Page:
Why Rolling Stone is BS for Publishing Dzhokhar Tsarnaev on its Cover
Here it is, guys -- this is the Rolling Stone cover that's caused so much controversy over the last day or so, and now you probably know why: that dude up there? That's Dzhokhar Tsarnaev, one of the freaks charged with the horror that unfolded at the Boston Marathon a few months back. You probably already recognized him, but didn't realize that he was this international superstar heartthrob capable of making women swoon and garnering the cover of a prolific magazine like Rolling Stone and, oh, blowing people to bits and pieces while they innocently enjoyed a day of running in the sunshine.
Despite RS's protestations that they're just "doing their jobs," it's got "wrong" written all over it. Their statement:
"... The cover story we are publishing this week falls within the traditions of journalism and Rolling Stone's longstanding commitment to serious and thoughtful coverage. ... The fact that Dzhokhar Tsarnaev is young, and in the same age group as many of our readers, makes it all the more important for us to examine the complexities of this issue and gain a more complete understanding of how a tragedy like this happens."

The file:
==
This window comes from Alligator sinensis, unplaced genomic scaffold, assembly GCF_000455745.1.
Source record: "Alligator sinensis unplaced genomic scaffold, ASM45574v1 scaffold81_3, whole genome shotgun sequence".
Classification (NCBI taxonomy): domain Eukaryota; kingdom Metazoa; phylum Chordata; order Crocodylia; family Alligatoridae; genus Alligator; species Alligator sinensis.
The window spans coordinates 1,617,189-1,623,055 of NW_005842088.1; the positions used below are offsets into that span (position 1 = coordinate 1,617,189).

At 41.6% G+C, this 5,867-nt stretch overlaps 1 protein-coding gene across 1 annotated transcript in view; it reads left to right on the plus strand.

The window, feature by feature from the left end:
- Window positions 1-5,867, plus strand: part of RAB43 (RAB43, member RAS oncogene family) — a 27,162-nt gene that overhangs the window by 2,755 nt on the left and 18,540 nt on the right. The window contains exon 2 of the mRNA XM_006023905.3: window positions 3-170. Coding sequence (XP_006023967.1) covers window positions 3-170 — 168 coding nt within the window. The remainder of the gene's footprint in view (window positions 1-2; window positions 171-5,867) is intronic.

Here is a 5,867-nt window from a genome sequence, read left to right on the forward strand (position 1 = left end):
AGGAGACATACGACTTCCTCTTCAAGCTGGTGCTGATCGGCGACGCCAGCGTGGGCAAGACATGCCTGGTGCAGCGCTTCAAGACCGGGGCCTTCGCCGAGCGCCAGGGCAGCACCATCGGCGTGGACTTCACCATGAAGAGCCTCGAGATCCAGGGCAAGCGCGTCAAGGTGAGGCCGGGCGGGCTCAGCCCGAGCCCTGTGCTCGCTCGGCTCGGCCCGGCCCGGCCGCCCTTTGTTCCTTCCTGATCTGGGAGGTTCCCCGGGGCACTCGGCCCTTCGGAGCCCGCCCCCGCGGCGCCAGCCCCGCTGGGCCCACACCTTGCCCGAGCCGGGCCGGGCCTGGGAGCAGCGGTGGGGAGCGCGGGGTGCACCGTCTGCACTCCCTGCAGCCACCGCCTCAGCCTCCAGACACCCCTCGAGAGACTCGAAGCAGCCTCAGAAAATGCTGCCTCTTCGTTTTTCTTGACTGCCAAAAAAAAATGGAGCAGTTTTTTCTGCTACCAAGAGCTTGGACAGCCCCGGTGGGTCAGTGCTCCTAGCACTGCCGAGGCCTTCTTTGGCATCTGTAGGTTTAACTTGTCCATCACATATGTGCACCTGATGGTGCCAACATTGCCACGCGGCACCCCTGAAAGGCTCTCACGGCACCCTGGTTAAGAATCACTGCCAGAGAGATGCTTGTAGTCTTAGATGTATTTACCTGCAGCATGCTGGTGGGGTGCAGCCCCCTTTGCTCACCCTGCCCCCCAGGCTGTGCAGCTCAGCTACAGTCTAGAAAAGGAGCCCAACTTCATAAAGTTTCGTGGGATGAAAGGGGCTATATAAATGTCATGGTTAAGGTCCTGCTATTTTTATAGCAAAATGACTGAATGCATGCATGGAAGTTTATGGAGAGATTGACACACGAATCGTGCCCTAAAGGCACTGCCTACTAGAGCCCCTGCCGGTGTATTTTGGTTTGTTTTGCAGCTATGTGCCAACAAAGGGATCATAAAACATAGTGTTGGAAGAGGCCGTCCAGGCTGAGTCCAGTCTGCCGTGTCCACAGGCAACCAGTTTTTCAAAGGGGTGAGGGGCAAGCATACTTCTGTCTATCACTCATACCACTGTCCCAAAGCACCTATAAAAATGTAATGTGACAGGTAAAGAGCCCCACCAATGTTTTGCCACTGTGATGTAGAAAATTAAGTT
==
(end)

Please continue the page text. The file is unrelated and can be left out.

No, friends. No. There is no "displaced anger" over a Rolling Stone cover, because any anger directed at this cover is entirely justifiable. It's not that someone charged with terrorism and murder and everything else took the cover of a magazine, it's that the editors of Rolling Stone had the indubitable poor taste to choose and run a photo that makes this kid look like some kind of warped second coming of Jim Morrison, all artsy and misunderstood. And the wording? "Popular," "promising," used next to adjectives that would insinuate that he wasn't at fault for what he allegedly did? LIke how his family "failed" him and how he just accidentally "fell" into radical Islam and somehow became this monster? Bull-effing-crap, Rolling Stone.